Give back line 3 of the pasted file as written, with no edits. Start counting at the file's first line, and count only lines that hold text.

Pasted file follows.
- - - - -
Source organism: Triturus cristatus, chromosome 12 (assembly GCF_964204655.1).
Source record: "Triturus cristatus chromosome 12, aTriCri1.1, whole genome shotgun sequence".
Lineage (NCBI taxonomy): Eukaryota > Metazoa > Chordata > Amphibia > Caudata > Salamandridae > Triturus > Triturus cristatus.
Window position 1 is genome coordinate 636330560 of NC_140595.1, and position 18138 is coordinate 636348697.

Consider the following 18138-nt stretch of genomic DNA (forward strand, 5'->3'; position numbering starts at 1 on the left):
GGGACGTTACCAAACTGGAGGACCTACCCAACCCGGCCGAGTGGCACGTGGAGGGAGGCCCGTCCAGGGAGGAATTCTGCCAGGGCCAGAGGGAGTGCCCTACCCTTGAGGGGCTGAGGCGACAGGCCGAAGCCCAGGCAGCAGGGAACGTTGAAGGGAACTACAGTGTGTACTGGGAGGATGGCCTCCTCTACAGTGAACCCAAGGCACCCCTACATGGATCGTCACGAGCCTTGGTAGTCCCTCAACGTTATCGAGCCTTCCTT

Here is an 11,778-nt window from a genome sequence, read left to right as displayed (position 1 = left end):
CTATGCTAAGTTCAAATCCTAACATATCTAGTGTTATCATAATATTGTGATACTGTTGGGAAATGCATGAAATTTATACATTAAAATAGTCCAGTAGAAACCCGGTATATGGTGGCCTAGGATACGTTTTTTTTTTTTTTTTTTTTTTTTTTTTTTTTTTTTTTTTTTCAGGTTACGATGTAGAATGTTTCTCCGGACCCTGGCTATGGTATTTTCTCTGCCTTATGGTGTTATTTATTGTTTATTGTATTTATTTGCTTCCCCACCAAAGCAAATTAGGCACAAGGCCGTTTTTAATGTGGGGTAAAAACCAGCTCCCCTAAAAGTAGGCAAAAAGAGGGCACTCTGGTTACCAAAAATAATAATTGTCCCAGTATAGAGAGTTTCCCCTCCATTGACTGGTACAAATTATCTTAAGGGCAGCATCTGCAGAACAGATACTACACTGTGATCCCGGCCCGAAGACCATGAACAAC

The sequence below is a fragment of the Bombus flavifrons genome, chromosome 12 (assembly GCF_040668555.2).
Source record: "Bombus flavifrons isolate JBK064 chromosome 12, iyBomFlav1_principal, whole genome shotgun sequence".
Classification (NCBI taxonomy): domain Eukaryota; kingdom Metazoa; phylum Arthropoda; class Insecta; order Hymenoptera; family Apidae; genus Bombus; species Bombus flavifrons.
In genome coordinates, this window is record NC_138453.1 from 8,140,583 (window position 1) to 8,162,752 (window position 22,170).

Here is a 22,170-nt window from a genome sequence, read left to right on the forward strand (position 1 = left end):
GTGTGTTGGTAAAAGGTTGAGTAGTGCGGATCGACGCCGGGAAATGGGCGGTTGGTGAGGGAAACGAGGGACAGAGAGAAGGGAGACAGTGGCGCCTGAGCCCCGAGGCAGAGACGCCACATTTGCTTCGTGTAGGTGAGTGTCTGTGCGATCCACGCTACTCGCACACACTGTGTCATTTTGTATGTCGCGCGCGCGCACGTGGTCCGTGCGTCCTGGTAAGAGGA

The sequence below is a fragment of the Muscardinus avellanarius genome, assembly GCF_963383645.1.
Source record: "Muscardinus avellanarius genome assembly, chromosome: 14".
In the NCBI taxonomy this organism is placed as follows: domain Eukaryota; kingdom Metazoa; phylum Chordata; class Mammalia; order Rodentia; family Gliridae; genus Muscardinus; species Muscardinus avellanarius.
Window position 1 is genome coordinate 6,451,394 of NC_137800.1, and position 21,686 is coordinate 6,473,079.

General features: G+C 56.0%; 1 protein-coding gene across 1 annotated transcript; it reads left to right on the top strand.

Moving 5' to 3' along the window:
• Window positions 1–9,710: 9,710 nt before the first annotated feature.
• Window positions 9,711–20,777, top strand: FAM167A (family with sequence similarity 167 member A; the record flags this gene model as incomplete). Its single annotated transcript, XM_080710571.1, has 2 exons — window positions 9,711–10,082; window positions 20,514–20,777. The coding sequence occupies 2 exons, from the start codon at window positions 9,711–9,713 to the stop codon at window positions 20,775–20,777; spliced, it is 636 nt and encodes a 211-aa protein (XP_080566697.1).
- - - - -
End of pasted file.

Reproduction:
Lineage (NCBI taxonomy): Eukaryota > Metazoa > Chordata > Amphibia > Caudata > Salamandridae > Triturus > Triturus cristatus.